SAN FRANCISCO — John Carl Warnecke, the architect who worked closely with the Kennedys on numerous projects, including President John F. Kennedy's grave site at Arlington National Cemetery, has died. He was 91.
Warnecke — who contributed to the design of the Hawaii state Capitol in 1965 — died on April 17 from pancreatic cancer at his ranch near Healdsburg along the Russian River, his son, Fred, said.
Warnecke met Kennedy in the early 1960s through a mutual friend, and he developed a close friendship with the first couple.
The president tapped him to restore Lafayette Square across from the White House in 1962. He also looked at sites for Kennedy's presidential library and worked on the Kennedy's homes in Hyannis Port, Mass., said Harold Adams, 71, who worked for Warnecke from 1962 to 1977.
"The Kennedys enjoyed his philosophy," said Adams, chairman emeritus of the Baltimore, Md.-based design firm, RTKL Associates Inc. "I think they just got very comfortable with him and had great respect for him and his work."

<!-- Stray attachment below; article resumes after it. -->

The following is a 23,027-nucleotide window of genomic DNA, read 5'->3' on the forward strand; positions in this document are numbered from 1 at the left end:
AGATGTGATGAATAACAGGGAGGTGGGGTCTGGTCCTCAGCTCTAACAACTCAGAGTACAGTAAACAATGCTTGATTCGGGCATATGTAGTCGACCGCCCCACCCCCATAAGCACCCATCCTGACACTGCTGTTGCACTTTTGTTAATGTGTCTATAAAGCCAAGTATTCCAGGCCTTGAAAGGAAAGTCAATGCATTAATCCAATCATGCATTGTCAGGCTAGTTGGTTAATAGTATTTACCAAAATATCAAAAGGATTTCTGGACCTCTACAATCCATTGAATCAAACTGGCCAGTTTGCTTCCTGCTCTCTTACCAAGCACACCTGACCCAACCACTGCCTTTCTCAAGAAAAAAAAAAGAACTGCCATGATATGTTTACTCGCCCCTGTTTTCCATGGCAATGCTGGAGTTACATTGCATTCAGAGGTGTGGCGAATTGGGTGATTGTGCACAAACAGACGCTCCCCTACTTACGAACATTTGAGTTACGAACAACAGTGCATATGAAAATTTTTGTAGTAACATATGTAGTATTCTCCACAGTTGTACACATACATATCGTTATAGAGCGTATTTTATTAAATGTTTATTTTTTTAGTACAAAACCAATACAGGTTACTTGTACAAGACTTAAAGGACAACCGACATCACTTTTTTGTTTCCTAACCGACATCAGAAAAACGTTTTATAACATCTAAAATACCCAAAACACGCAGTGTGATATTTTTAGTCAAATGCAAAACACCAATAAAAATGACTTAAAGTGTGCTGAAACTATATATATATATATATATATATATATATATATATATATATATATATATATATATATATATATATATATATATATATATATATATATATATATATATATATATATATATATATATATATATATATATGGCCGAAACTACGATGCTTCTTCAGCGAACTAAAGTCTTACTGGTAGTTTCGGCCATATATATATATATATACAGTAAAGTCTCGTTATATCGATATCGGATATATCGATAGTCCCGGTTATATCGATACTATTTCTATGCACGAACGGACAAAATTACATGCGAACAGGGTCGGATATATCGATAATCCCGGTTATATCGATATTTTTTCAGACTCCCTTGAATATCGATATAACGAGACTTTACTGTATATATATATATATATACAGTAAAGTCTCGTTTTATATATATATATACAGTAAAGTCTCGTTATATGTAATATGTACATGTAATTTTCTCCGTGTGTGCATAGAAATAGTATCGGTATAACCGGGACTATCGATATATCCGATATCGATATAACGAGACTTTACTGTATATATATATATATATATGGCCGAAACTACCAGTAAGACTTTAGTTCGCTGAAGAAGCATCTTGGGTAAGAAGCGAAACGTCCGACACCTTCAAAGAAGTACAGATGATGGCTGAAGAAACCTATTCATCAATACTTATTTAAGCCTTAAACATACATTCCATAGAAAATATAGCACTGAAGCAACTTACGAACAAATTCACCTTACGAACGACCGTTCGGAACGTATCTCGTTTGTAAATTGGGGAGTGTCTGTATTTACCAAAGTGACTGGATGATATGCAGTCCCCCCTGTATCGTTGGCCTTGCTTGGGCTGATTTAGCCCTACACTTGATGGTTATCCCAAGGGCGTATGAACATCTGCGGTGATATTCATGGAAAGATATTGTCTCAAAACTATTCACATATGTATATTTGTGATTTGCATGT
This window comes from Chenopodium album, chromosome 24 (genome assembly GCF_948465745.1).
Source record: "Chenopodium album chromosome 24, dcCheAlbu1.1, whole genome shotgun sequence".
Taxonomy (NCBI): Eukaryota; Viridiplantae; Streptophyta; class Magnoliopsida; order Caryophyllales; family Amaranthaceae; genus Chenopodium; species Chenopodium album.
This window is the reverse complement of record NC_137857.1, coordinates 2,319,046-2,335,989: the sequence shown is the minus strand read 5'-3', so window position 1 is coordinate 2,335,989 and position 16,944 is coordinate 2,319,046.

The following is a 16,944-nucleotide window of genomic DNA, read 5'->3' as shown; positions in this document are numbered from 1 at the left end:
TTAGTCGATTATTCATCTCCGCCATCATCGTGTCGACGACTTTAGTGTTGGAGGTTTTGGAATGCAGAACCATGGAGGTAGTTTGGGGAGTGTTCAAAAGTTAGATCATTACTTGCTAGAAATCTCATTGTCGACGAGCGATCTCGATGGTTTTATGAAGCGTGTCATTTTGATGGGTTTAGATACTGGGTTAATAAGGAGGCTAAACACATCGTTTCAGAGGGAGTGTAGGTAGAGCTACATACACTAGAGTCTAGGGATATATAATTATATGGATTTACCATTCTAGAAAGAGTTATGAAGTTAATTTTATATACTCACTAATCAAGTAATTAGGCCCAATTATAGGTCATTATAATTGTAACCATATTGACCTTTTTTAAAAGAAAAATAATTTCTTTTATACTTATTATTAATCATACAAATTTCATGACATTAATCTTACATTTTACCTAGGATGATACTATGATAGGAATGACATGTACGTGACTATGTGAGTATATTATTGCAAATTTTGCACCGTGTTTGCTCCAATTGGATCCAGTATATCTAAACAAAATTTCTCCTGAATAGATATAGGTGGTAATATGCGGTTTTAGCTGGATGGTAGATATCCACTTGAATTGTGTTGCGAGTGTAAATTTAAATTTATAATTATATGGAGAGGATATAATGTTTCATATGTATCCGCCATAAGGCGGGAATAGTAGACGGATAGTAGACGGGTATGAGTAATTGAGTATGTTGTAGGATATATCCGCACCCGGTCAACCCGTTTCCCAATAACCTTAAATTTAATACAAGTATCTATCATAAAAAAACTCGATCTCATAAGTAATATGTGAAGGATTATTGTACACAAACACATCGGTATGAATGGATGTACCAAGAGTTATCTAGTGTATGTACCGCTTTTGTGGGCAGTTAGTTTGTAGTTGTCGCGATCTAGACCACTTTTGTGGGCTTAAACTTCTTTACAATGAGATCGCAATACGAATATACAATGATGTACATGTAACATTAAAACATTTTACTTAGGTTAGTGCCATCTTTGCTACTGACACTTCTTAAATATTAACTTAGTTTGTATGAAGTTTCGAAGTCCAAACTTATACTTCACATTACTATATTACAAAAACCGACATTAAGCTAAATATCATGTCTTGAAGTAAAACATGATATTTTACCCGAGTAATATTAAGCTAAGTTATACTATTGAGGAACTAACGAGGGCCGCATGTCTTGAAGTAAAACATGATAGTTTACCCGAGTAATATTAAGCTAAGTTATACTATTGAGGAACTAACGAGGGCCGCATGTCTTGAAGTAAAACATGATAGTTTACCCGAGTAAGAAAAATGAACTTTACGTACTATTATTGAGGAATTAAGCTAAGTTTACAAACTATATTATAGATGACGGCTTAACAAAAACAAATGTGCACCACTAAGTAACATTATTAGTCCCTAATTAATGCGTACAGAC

Warnecke was a proponent of contextual architecture, known for bringing a sensitivity to environment and history in his designs.
In Lafayette Square, his design preserved historic townhouses and placed new government buildings behind them, Adams said.
At the naval academy in Annapolis, Md., his expansion plan worked within the academy's existing footprint.
Even the president's grave site with its eternal flame reflected Warnecke's style.
"He was very firm that it had to be a very simple design that fit the landscape," Adams said.
Warnecke was born in Oakland, Calif., on Feb. 24, 1919. He graduated from Stanford University in 1941 and went on to complete a master's degree in architecture at Harvard University the following year.
The Hawaii state website says the Capitol was built at the direction of Gov. John A. Burns and designed by Honolulu firm Belt, Lemmon & Lo and Warnecke's company.
It was built at a cost of $24.6 million, with construction starting on Nov. 15, 1965 and ending on March 15, 1969.
The building was designed with extensive Island symbolism.
Its open space was meant to convey a sense of open government. There are also eight columns, representing the eight major island. It is surrounded by water and its chambers are sloped in volcanic shapes.